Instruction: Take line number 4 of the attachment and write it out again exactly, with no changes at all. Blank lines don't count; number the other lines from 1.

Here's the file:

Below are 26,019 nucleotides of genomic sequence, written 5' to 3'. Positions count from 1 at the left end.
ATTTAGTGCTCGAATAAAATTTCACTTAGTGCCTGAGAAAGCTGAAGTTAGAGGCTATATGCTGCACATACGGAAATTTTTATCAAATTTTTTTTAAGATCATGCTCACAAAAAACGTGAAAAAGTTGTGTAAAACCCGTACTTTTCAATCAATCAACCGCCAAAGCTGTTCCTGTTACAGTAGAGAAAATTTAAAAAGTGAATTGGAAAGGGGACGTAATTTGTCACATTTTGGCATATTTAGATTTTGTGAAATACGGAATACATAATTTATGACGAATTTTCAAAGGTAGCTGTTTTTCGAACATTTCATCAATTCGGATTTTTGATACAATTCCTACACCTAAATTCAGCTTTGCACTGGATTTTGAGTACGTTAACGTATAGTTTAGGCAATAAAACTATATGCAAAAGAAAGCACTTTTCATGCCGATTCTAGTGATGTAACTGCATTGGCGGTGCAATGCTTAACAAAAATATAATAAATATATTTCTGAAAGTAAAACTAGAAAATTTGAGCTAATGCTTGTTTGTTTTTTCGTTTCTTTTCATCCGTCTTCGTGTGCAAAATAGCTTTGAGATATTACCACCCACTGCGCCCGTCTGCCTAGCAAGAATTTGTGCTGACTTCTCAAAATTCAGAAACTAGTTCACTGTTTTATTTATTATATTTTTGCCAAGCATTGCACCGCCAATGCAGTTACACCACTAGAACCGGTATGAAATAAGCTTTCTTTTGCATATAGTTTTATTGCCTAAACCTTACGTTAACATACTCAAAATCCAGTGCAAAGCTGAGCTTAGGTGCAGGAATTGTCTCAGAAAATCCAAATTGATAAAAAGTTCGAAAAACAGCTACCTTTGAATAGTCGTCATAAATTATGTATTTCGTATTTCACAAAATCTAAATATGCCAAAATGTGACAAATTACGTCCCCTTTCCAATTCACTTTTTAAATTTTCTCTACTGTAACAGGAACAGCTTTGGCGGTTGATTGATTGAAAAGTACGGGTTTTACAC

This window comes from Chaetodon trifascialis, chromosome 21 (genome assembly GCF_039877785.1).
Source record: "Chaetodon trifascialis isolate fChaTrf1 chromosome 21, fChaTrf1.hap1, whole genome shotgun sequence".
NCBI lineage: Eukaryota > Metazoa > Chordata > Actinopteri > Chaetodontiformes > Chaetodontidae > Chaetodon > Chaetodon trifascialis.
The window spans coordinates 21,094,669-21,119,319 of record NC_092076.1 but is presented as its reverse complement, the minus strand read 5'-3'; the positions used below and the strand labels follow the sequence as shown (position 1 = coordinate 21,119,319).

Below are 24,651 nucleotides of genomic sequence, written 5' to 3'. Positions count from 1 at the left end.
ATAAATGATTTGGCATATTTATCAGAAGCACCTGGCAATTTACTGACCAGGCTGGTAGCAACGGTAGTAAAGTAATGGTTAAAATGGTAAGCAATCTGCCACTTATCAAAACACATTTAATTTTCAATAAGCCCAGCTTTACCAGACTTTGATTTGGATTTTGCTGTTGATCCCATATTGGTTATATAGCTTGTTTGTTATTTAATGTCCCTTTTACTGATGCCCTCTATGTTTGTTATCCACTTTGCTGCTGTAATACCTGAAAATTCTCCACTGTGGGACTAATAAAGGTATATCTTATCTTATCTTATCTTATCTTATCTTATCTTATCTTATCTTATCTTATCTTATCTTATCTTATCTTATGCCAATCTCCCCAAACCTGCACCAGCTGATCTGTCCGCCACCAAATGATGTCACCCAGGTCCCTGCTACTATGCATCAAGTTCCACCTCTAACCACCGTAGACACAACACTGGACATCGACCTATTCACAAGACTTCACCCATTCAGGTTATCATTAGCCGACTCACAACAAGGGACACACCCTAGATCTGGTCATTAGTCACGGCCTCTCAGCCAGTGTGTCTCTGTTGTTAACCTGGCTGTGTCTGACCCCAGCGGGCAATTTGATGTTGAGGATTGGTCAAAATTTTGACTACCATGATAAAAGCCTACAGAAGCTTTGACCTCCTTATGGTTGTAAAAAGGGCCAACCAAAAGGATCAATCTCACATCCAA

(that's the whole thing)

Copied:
Source record: "Chaetodon trifascialis isolate fChaTrf1 chromosome 21, fChaTrf1.hap1, whole genome shotgun sequence".